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CJ Newton, D Bilko, S Pappa, and SL Atkin

The oestrogen receptor is fundamental to the growth and survival of the rat pituitary tumour cell line, GH(3). Our previous studies have shown that antioestrogens such as RU 58668 and ZM 182780 will reduce the rate of cell division and also induce cell death. Death of these cells in response to antioestrogen treatment appears to be due to a heightened sensitivity to reactive oxygen species (ROS). As part of a study to determine the cross-talk between steroid receptor systems in these cells, we have observed that the glucocorticoid, dexamethasone (Dex), inhibits antioestrogen-induced cell death. Cell death induced by H(2)O(2) is enhanced by ZM 182780 and this effect is also blocked by Dex. As apoptotic cell death in a number of systems involves an early loss of mitochondrial membrane potential (DeltaPsi(m)), we have performed detailed studies on the time-course of DeltaPsi(m) loss in relation to the loss in cell membrane function. These studies have indicated that a loss of DeltaPsi(m) parallels a loss of cell membrane function - this is more characteristic of necrosis than of apoptosis. From microscopic observations of these cells in response to H(2)O(2), it has been noted that early cell membrane blebbing, induced by H(2)O(2), is blocked in the presence of ZM 182780. Cell membrane blebbing can precede necrosis as well as apoptosis and it is thought to involve cytoskeletal changes, for which localised glycolytic reactions provide ATP. These observations, together with those showing that removal of glucose, but not inhibition of mitochondrial function, enhances ROS-induced cell death, prompted studies on the glycolytic pathway. As a strong candidate mechanism, it would appear that, via an effect on one of the rate-limiting glycolytic enzymes, glyceraldehyde-3-phosphate dehydrogenase, Dex is able to overcome the antioestrogen-enhanced loss of glycolytic function following exposure of cells to ROS. This report contributes to the growing body of evidence showing that glucocorticoids provide a survival advantage to both normal and tumour cell types.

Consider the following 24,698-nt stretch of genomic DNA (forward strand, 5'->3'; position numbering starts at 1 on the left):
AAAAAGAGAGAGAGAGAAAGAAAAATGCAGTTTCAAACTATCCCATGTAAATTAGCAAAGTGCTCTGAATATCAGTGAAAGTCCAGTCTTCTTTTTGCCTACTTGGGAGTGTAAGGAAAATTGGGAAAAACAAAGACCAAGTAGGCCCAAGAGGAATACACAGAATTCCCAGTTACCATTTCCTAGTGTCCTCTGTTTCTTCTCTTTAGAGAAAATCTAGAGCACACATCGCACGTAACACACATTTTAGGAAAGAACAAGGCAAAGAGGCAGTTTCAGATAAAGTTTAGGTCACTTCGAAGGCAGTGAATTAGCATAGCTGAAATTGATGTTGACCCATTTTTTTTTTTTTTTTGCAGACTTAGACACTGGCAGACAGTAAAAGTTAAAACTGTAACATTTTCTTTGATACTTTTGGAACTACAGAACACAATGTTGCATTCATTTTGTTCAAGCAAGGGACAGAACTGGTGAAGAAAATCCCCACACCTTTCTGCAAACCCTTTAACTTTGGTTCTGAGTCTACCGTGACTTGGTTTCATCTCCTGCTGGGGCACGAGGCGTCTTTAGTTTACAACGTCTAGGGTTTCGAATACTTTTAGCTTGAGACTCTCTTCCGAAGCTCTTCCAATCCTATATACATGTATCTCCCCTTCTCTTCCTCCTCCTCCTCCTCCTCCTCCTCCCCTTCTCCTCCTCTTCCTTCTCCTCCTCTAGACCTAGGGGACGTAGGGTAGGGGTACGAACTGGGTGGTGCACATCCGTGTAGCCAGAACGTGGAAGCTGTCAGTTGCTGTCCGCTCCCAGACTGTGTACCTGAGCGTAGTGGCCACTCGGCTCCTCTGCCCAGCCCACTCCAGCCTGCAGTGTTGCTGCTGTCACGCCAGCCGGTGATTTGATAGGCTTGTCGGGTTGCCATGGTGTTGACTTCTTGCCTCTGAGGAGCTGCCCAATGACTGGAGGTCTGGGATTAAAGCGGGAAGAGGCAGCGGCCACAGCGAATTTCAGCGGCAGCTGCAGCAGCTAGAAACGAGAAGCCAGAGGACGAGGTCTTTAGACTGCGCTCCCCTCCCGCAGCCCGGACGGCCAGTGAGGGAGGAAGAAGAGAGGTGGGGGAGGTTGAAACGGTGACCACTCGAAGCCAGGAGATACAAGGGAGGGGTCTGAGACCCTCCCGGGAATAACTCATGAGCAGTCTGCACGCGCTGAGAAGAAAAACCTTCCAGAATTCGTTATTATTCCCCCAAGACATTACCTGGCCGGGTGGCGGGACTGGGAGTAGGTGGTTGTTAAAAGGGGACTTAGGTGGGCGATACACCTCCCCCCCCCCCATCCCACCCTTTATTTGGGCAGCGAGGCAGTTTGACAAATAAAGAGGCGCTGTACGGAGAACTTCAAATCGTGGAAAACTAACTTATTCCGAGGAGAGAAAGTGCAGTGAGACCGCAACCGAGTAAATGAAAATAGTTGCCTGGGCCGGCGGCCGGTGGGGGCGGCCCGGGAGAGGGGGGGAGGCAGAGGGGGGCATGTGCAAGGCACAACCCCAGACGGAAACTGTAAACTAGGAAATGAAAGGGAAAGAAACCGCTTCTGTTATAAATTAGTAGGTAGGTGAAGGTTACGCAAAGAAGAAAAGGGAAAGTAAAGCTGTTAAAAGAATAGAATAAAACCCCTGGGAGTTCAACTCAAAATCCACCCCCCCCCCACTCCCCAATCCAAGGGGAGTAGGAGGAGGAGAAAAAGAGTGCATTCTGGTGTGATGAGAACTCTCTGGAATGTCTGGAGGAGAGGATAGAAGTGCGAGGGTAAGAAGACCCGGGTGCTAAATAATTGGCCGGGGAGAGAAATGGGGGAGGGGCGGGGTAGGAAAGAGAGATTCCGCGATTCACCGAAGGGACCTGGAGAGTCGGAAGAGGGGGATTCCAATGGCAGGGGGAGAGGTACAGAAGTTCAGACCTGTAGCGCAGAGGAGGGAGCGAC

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C Riou, C Remy, R Rabilloud, B Rousset, and P Fonlupt

Apoptosis might be involved in the reduction of the thyroid cell population in physiopathological situations such as goitre involution and autoimmune deleterious processes. Up to now, little attention has been paid to the apoptotic phenomenon in the normal thyroid gland the specialized metabolism of which is expected to generate reactive oxygen species. Indeed, thyroid cells have the capacity to synthesize H2O2. In this study, we have analyzed the capacity of H2O2 to trigger apoptosis of pig thyrocytes in culture to try to determine whether thyrocytes exhibit a particular resistance to apoptosis induced by an oxidative stress. We show that exposure of thyrocytes cultured as monolayers to exogenous H2O2 induced cell death with characteristics of apoptosis. The effect of H2O2 was concentration-dependent; apoptotic cells were already observed after exposure to 50 micro M H2O2. At high concentrations (millimolar range), H2O2 exerted toxic effects leading to rapid cell disruption. Within the first hour after the onset of exposure to 50-300 micro M H2O2, early signs of apoptosis, i.e. DNA fragmentation, appeared in a low (0.1-1%) but definite fraction of thyrocytes. The proportion of adherent cells exhibiting DNA fragmentation remained fairly constant after 6, 15 and 24 h. During the 24-h period, an increasing number of cells detached from the culture dish and up to 30-40% of cells in suspension displayed apoptotic features. The fraction of cells that lost contact with the culture dish amounted to up to 25% 24 h after addition of 300 micro M H2O2. In conclusion, as reported for other cell types, low H2O2 concentrations are capable of triggering apoptosis in thyrocytes cultured as monolayers. Thyrocytes that undergo apoptosis secondarily lose contact with neighbour cells and the substratum; cell detachment from the monolayer probably happens within 1-2 h after initiation of DNA fragmentation. Our data show that the apoptotic commitment can take place many hours after initiation of the oxidative stress.